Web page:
From ‘Je suis Charlie’ to the ‘Phobic’ Hysteria. Paradoxes of Free Speech

From ‘Je suis Charlie’ to the ‘Phobic’ Hysteria. Paradoxes of Free Speech

From Je suis Charlieto the PhobicHysteria. Paradoxes of Free Speech

Abstract: In recent years, we have witnessed a striking contrast in the protection of freedom of expression. On the one hand, it is not uncommon to claim that insult or blasphemy are legitimate and genuine aspects of free speech as a fundamental right. On the other hand, academic freedom is increasingly threatened by the censorship of political correctness. The worldwide clamor for freedom of expression under the banner "Je suis Charlie" can be considered, in my opinion, an example of the former; while the attack on the eminent Oxford legal philosopher, John Finnis, is a good example of the latter. The paper presented here outlines some reflections on the meaning of freedom of expression in light of this paradox.

Keywords: Free speech, freedom of religion, blasphemy, academic freedom, human rights, civil liberties, constitutionalism, law and philosophy, European Court of Human Rights, Constitutional Court, harassment, Charlie Hebdo, John Finnis.


1. Introduction

The topic of the conference is really a timely one: Challenges to Religious Identity in Public Life: Between Art and Medicine. We are facing difficult times for religious freedom all over the world, not only in communist regimes or sharia dictatorships. I come from Spain, from a well-established Western Democracy, and it would be dishonest to deny that in our so-called open societies, we face crucial challenges for religious freedom. We should not commit ourselves to the task of taking the speck of our neighbor’s eye and fail to see the plank in our own eyes. In the time that follows, I purport to reflect upon the paradoxes concerning free speech and discrimination in our Western democracies. I do not deny, of course, the hardships suffered in close regimes under the rule of sharia, nor the oppression experienced by communist countries. I am not unaware about that, but the very notion of ordo amoris — which is the basis of any practical, either ethical or political duty — demands us a primary concern about our own house, with its own dangers.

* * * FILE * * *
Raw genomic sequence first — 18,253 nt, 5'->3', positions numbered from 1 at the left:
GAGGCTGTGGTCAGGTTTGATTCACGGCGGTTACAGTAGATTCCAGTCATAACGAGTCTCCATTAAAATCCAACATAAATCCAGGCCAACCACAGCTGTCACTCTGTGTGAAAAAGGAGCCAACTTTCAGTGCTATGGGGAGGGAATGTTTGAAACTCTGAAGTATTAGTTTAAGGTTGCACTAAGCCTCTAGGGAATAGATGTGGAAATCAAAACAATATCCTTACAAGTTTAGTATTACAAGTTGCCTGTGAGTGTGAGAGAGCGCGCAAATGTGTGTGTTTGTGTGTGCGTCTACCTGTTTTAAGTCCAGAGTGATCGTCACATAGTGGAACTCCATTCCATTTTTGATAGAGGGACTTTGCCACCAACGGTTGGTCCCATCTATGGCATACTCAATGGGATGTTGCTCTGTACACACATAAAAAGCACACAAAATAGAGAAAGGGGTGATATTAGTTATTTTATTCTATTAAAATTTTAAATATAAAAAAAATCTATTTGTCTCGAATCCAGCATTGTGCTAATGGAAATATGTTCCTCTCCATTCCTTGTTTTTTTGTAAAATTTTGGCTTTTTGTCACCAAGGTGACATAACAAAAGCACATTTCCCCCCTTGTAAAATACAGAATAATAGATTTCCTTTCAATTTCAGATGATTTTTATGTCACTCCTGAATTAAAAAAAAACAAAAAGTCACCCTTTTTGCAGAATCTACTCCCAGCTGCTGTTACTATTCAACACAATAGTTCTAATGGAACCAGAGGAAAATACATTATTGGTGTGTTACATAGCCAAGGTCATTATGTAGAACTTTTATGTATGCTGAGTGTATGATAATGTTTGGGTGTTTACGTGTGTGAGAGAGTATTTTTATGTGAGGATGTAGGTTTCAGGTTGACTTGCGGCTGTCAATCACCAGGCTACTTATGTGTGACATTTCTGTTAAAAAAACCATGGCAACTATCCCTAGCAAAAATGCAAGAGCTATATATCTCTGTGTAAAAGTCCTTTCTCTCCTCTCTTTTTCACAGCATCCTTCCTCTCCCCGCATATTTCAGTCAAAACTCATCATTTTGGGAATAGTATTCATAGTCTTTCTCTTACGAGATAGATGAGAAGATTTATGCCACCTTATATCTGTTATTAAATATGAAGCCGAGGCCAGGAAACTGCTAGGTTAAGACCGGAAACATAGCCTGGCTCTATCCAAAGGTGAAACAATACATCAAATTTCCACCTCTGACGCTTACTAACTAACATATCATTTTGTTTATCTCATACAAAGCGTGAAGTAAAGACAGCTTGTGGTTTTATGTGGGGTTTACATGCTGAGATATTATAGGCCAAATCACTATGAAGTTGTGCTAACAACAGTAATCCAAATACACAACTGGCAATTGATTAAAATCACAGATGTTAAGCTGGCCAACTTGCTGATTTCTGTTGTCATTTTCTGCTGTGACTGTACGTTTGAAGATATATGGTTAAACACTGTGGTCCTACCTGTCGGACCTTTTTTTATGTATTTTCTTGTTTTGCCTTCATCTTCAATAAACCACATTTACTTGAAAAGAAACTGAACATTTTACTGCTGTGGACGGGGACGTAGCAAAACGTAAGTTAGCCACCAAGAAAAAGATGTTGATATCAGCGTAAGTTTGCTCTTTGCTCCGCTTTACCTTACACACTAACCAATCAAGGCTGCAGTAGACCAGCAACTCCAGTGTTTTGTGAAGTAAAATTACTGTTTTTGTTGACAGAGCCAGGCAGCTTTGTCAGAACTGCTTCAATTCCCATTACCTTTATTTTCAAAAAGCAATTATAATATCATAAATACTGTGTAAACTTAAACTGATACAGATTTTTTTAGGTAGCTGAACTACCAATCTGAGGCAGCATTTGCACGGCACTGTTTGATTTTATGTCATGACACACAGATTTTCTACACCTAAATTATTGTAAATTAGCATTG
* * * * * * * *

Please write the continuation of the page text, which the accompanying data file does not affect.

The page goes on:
2. Two stories


The title of my paper, From ‘Je suis Charlie’ to the ‘phobic’ hysteria. Paradoxes of free speech, gives me occasion to start with two stories.

1. On Wednesday, January 7, 2015, two terrorists murdered twelve people and severely damaged eleven more in the headquarters of the satirical weekly magazine Charlie Hebdo. The murder, whose authorship was claimed by Al Qaeda, immediately produced a profound international shock. Just one hour after the crime, a French citizen published a twit Je suis Charlie, that achieved success in Internet and became one of the most popular twits in its history. Millions of people repeated the phrase, which penetrated the public spaces all over the world in posters and demonstration slogans. For a few days, the Je suis Charlie became the international banner of freedom of speech.

At the same time, critical voices emerged observing that there was something going wrong with the motto, that (willy-nilly) expressed something beyond the solidarity with the victims. Blasphemous and extremely offensive, the cartoons published by Charlie Hebdo began to be displayed in mass media, and many people lost their sympathy for victims of the attacks. A new voice saying Je ne suis pas Charlie expressed a critical reaction against the way the solidarity with the magazine had been channeled. Among the reactions, David Brooks in The New York Times (Brooks, 2015), or Brian Klug from the University of Oxford (Klug, 2016) wrote sharply critical op-eds. Even Pope Francis included a reference to the limits of free speech in the condemnation of the attacks.


2. My second story took place just four years after the first one. In the month of January, in 2019, a group of students of Oxford University promoted a campaign to collect signatures in, asking for the removal of Professor John Finnis — one of the most prominent legal philosophers in the world, and presumably the most important English-speaker proponent of natural law in the field of jurisprudence — accusing him of “homophobia” and “transphobia.” In support of their accusations, they quoted a series of texts in which Finnis had advocated for the traditional classical view of marriage, and disqualified as opposed to the good of marriage any form of sexual activity outside that institution (Finnis, 2011, pp. 315 ff.).

The proposal of these students managed to produce some sensation, and it was soon followed by more than 300 people. The Emeritus professor responded by holding fast to his writings. “The petition — Finnis declared to The Oxford Student — travesties my position, and my testimony in American constitutional litigation. […] I stand by all these writings. There is not a ‘phobic’ sentence in them. The 1994 essay promotes a classical and strictly philosophical moral critique of all non-marital sex acts and has been republished many times, most recently by Oxford University Press in the third volume of my Collected Essays” (Gould, 2019).